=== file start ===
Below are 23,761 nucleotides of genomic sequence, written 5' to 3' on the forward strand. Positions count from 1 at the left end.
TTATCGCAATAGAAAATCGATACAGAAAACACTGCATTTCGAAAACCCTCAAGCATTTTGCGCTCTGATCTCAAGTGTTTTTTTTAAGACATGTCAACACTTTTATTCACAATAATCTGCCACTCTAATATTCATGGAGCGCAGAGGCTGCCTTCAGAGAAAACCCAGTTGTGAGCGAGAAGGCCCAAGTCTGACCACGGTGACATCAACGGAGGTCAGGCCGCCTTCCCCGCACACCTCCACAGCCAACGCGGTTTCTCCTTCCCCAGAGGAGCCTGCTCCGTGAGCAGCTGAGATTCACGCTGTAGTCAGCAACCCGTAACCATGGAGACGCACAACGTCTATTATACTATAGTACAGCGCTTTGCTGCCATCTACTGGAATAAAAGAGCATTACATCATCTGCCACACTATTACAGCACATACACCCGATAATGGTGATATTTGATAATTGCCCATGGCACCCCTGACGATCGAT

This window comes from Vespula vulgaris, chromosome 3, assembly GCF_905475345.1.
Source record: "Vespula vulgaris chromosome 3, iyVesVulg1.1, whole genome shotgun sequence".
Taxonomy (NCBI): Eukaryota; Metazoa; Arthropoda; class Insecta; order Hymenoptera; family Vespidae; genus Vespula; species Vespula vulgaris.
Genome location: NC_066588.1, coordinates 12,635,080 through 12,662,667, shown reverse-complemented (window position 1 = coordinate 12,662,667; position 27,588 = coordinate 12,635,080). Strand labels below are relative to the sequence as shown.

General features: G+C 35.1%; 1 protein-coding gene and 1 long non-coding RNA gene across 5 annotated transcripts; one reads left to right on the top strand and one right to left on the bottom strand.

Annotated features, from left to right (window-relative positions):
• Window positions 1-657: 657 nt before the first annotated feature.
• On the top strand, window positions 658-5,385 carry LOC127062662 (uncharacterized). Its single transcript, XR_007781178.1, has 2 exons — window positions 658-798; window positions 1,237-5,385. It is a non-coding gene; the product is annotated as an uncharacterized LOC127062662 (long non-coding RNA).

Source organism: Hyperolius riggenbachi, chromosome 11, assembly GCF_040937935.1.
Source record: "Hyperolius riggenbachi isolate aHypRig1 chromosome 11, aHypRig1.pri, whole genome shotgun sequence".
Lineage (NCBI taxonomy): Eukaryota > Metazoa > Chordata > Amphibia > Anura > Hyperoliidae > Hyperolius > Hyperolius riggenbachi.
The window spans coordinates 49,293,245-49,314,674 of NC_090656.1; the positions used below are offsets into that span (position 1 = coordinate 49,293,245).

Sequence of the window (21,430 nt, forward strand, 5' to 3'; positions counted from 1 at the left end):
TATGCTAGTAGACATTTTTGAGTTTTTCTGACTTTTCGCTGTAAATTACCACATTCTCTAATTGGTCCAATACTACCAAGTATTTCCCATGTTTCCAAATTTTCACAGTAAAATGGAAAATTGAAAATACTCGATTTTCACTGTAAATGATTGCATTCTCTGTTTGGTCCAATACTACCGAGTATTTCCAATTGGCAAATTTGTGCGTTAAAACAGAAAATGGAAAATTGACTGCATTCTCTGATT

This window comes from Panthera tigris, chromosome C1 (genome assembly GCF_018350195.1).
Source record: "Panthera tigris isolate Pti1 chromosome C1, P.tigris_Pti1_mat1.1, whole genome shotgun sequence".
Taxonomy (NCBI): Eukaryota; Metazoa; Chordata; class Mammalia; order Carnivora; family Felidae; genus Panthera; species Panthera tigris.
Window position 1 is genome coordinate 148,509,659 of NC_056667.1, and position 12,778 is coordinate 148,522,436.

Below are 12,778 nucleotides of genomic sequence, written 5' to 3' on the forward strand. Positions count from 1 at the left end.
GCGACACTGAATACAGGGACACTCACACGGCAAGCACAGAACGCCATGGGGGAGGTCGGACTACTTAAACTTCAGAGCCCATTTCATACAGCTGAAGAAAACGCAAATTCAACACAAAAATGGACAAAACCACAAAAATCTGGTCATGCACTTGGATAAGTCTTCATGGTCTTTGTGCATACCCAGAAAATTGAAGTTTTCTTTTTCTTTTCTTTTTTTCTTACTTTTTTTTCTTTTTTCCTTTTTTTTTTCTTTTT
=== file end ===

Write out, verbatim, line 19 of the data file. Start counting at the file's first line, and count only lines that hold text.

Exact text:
Taxonomy (NCBI): Eukaryota; Metazoa; Chordata; class Mammalia; order Carnivora; family Felidae; genus Panthera; species Panthera tigris.